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Elderberry: Health Benefits & Uses

Updated: Nov 1, 2023

One of the most common medicinal plants in the world is Elderberry and has been used by herbalists for hundreds of years.

Elderberry was popular during the 1990's and more mainstream during the pandemic. As we enter a new season (arguably the best for my fellow fall lovers), we approach cold and flu season. Elderberry has some cool history to appeal to my Spooky Season friends – let's start there!

What is the history of Elderberry?

Ancient Egyptians used it to improve their complexions and heal burns, while Indigenous people traditionally used it to treat fever and rheumatism. Elderberry stems were used to make flutes by Celtic druids to communicate with the spirits of the dead. According to Celtic belief, the elder tree's hollow wood is home to the spirits of the forest, and its springtime white blossoms represent the rebirth of the dead. In Austria and the northern part of England, people would place elder clippings on graves during the spring. If the branches began to bloom, it indicated that the souls of the deceased had entered paradise. Fortunately, cuttings of elder grow really well!

What are the health benefits of Elderberry?

Elderberries contain an antioxidant called anthocyanin — which in addition to giving Elderberry its characteristic dark purple color, acts as an anti-inflammatory antioxidant. Antioxidants help to fight oxidative stress and reduce free radicals in the body making them really helpful in reducing inflammation. Elderberries also contain Vitamin C and most of us choose this as our first line of defense when we feel a cold coming on. A cup of Elderberries contains 58% of the RDA of Vitamin C, making it a great natural source to fight off colds! When actively fighting off a cold, it's recommended to increase your dosage of tinctures/syrups to about 3-4 times daily until symptoms alleviate. If you are using Elderberry preventively you can take 2 Tbsp once daily.

The flowers and leaves have traditionally been used to reduce pain, swelling, and inflammation as well as to increase urine production and induce sweating. The bark was used as a diuretic, a laxative, and to induce vomiting. The berries can also be cooked to produce juice, jams, chutneys, pies, and Elderberry wine. The blossoms are frequently used to flavor tea or boiled with sugar to make a delicious syrup.

In what ways does Elderberry work to help improve our health?

The study that prompted more research regarding its benefits showed that patients who took Elderberry had a full improvement in symptoms within 2 days compared to those who took the placebo and had symptom relief within 6 days.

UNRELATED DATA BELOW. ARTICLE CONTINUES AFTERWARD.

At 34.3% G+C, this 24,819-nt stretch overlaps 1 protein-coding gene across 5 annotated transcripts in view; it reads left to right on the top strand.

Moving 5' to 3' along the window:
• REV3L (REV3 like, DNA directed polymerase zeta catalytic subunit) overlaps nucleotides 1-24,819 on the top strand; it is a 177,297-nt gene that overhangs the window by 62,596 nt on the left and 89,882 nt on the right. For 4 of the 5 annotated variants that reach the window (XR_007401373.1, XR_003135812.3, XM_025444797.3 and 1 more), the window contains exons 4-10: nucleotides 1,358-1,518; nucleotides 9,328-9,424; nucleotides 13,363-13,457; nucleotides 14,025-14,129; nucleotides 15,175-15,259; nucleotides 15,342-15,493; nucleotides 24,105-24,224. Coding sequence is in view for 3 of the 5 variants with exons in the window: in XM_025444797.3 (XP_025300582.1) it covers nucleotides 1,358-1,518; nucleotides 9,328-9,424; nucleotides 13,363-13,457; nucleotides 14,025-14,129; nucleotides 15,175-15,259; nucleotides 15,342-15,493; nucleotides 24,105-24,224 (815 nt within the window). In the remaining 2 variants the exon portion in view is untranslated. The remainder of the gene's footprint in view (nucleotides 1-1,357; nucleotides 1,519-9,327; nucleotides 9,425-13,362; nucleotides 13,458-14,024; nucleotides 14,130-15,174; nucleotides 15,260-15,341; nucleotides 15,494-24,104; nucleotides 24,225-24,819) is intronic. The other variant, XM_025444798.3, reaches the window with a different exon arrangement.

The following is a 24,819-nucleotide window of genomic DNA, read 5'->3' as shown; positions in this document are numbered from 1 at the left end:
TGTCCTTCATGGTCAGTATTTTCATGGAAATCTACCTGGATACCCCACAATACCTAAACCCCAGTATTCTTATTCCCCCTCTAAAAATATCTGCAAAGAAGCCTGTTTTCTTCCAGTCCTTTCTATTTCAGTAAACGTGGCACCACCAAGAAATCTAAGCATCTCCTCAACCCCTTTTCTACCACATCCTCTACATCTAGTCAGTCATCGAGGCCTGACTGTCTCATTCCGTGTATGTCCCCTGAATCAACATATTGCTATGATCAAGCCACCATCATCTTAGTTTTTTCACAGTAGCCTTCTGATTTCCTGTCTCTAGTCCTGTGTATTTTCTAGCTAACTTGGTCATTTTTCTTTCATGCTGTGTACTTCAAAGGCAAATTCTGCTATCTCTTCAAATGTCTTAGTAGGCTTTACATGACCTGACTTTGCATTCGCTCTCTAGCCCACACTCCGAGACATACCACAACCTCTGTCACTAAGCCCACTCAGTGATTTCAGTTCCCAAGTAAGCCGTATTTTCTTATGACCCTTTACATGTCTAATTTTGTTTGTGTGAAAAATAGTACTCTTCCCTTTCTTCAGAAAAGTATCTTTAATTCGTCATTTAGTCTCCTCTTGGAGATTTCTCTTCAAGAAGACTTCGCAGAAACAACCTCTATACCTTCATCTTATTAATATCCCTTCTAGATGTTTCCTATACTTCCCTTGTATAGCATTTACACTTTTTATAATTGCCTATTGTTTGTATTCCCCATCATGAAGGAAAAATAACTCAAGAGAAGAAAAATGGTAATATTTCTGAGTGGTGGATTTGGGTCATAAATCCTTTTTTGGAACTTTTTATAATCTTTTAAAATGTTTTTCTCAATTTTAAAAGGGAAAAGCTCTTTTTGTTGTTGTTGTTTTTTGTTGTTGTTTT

Since Elderberries are a natural food based substance that is considered safe, I personally really like those numbers despite the study’s age. There are no known “cures” for viral infections such as the flu. Typically doctors will suggest rest, hydration and over the counter medication for symptomatic relief; however it’s a positive sign to see how natural methods continue to show benefits (something the herbalists have been trying to tell us for years).

What should I look for when supplementing Elderberry?

One important thing to note when it comes to all supplementation is that quality matters! You want to look for homemade tinctures/syrups as opposed to the gummies or liquids sold in most stores. These products can contain preservatives and high fructose corn syrup which can greatly reduce the effectiveness of the elderberries and isn’t the best for your health overall.

In Summary

Elderberry is generally considered safe for most people, although it can cause stomach aches if taken in excess amounts. When consuming a syrup made with sugar it is important for people with diabetes to be aware of the added sugar content. However, certain companies (like the ones we carry in the office) have created an extract that has no sugar and can be taken in the same fashion without the added blood sugar increase. Stop by the office or give us a call to grab some for yourself!

By: Dr. Abby Kellogg

Chiropractor at ANH Wellness

Disclaimer: "The information including but not limited to text, graphics, images, and other material contained on this website is for informational purposes only. No material on this site is intended to be a substitute for professional medical advice, diagnosis, or treatment."

Sources: Journal of Functional Foods: “Advanced research on the antioxidant and health benefit of elderberry (Sambucus nigra) in food – a review.” Zakay-Rones, Zichria, Noemi Varsano, Moshe Zlotnik, Orly Manor, Liora Regev, Miriam Schlesinger, and Madeleine Mumcuoglu. “Inhibition of Several Strains of Influenza Virus in Vitro and Reduction of Symptoms by an Elderberry Extract (Sambucus Nigra L.) during an Outbreak of Influenza B Panama.” The Journal of Alternative and Complementary Medicine 1, no. 4 (1995): 361–69. doi:10.1089/acm.1995.1.361.
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